Blu-ray Review: Jacob’s Ladder (1990)

Possibly one of the most spoiled movies next to The Sixth Sense and The Crying Game; the psychological horror film, Jacob’s Ladder has been dropped onto Blu-ray by Imprint Films, taking fans and physical media collectors alike on a trip like no other.

Tim Robbins, the tallest actor to win an Oscar, stars as Vietnam vet, Jacob, who has rotated back to the world, working as a postman and shacked up with a lady colleague following his divorce. Jacob is plagued by flashbacks of combat, but also strange visions and moments of waking fright at the sight of grotesque figures. As he searches for an answer his reality becomes distorted, challenging perceptions of life and death.

Jacob’s Ladder is a terrifying representation of what might lie between life and death, based on the screenwriter, Bruce Joel Rubin’s, life-changing acid trip in the 60s. It’s a film that’s very clever with symbolism and metaphors, to the point of warranting multiple viewings. Without encroaching on spoiler territory for protentional first-time viewers, Jacob’s Ladder is without a doubt one of the most creative and dark reflections of the Vietnam experience, made when the subject was still a hotbed of controversy. Dissociation is the most prominent theme as our protagonist Jacob, like many returned servicemen, struggles to readjust and is unable to escape the trauma that now manifests itself in ways unimaginable to most, disconnecting the individual from reality.

It’s presented in relentless fashion with only a few fleeting moments of comfort, that come oddly enough in the form of Jacob’s very caring and insightful chiropractor, played by Danny Aiello. Tim Robbins’ performance is an emotional one, to say the least, and I can’t imagine how exhausting it must have been to play that character. His pain is almost palpable and his portrayal of the character is quite relatable even though his situation is unique; I think anyone who has suffered periods of depression will pick up on some of the nuances.


  • Audio commentary by director Adrian Lyne
  • NEW Audio Commentary by film historian and host of The Projection Booth Mike White
  • Building Jacob’s Ladder – featurette
  • 3 Additional Scenes (with optional commentary by director Adrian Lyne)
  • Archival interviews with director Adrian Lyne, actor Tim Robbins and actress Elizabeth Pena
  • NEW Prepare the Way – interview with screenwriter Bruce Joel Rubin
  • NEW Where is the Ladder? – the locations of Jacob’s Ladder
  • NEW Hidden in Plain Sight: Spirituality in Jacob’s Ladder – video essay by film historian Alexandra Heller-Nicholas
  • NEW Something’s Wrong with My Head: Vietnam War Trauma and Jacob’s Ladder – video essay by film historian Josh Nelson
  • Teaser and Theatrical Trailers

Imprint deliver a stacked selection of supplements for this release of Jacob’s Ladder. For those who missed out on previous DVD editions, a commentary by director Adrian Lyne, a 20+ minute interview with Lyne and writer Bruce Joel Rubin, and three deleted scenes come ported to this release. Despite their age, separate sit-downs with Adrian Lyne and stars Tim Robbins and Elizabeth Peña conducted in 1990 are exclusive to this edition. Running for around five-to-seven minutes each, the interviews offer fresh perspectives from their respective subject from the time filming completed.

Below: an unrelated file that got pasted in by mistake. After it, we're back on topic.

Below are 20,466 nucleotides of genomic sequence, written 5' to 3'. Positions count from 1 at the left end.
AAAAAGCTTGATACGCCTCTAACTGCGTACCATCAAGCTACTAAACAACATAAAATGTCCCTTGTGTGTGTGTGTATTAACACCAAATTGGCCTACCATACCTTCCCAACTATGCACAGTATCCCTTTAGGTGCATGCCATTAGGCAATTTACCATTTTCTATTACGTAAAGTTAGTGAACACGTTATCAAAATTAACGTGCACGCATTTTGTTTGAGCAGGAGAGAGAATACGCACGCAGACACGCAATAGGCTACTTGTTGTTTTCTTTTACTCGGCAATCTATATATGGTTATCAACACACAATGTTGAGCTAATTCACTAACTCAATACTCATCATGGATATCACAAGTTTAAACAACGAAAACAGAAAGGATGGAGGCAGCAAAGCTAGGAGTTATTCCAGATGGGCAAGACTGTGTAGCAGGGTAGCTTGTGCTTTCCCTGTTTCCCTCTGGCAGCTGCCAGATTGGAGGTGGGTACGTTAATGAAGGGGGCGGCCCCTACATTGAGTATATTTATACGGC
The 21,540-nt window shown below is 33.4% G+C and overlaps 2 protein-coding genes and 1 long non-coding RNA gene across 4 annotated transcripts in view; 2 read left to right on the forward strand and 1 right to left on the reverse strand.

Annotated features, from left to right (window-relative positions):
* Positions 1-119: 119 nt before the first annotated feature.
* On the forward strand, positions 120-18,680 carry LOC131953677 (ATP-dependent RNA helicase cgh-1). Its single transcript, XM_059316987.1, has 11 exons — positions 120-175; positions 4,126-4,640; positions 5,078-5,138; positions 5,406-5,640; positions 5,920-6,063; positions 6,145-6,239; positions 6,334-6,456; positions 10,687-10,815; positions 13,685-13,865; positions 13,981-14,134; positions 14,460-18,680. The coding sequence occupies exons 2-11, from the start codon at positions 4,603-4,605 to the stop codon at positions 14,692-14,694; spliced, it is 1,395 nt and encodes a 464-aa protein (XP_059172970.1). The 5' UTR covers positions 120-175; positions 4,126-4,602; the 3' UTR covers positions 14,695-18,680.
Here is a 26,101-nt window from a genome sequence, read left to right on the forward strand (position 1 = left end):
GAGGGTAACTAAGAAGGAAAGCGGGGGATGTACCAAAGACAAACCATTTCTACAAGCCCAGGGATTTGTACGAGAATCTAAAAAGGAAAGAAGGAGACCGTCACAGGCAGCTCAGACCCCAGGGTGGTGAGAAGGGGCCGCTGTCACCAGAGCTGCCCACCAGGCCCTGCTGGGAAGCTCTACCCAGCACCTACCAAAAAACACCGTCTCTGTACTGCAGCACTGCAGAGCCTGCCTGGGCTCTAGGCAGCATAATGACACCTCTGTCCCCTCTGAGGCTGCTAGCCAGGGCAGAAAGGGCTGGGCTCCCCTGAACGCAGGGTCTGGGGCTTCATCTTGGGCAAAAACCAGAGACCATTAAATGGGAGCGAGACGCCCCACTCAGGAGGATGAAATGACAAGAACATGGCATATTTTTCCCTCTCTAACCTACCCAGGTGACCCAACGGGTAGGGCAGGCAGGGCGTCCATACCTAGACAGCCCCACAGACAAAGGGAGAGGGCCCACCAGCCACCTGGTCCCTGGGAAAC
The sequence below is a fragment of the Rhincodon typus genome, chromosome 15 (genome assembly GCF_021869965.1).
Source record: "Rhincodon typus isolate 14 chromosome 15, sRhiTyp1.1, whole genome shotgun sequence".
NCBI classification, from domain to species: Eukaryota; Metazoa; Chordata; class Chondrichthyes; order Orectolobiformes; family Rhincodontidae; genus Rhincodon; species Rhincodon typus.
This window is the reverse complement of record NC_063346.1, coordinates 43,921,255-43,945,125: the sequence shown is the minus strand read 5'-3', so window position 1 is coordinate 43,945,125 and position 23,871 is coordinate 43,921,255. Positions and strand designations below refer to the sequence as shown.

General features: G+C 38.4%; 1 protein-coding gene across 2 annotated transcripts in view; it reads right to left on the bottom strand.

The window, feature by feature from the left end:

Scriptwriter Bruce Joel Rubin delivers an updated and more in-depth background for his latest interview conducted for this release. Specifically, the author discusses his inspiration for Jacob’s Ladder, which includes his life-changing experience with LSD and subsequent journey into Eastern philosophy in the 1960s. Film historian Alexandra Heller-Nicholas elaborates on the constant presence of Eastern spirituality in the film, and how the narrative mirrors several ideas from the Tibetan Book of the Dead in her film essay, Hidden in Plain Sight. Running for 21 minutes, this featurette is extremely insightful due to most discussions on Jacob’s Ladder usually touching on Judeo-Christian ideas only. In a second video essay, Something’s Wrong With My Head, film historian Josh Nelson argues the importance of the Vietnam War setting and subject matter in lieu of the aforementioned themes of spirituality and elaborates on how the two subject matters coincide. A location-based featurette hosted by Michael Gingold proves to be a perfect palette-cleanser for such a mind-bending film, and subsequent thought-provoking essays and commentaries. Gingold takes viewers to several shooting sites from Jacob’s Ladder such as the infamous subway. Most interestingly, the homeowner of the location used for Jacob’s flat is interviewed and gives his impressions of meeting Adrian Lyne, Tim Robbins, and Macauley Culkin. –  by Hannah Lynch


Imprint has treated us to a release that will likely never be matched, but the 1080p presentation falls a little short. Technically it’s HD, but visually the 1:851 image is on the lower end of the spectrum, and much of the film appears quite soft. However, the muted appearance does help with the mood, which is far from happy, and sound has far more impact with a deeply immersive DTS-HD 5.1 Surround. However, if you want a far more dialogue-favourable track, go for the 2.0 LPCM. Optional English HOH subtitles are included.

It’s not fun watching Jacob’s Ladder, but it’s interesting on top of it being 117 minutes of nightmare fuel. I’ve seen it twice and the second time was more enlightening and thanks to Imprint’s release I feel very educated in relation to the subject matter.

(1990, director: Adrian Lyne)



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direct blu-ray screen captures


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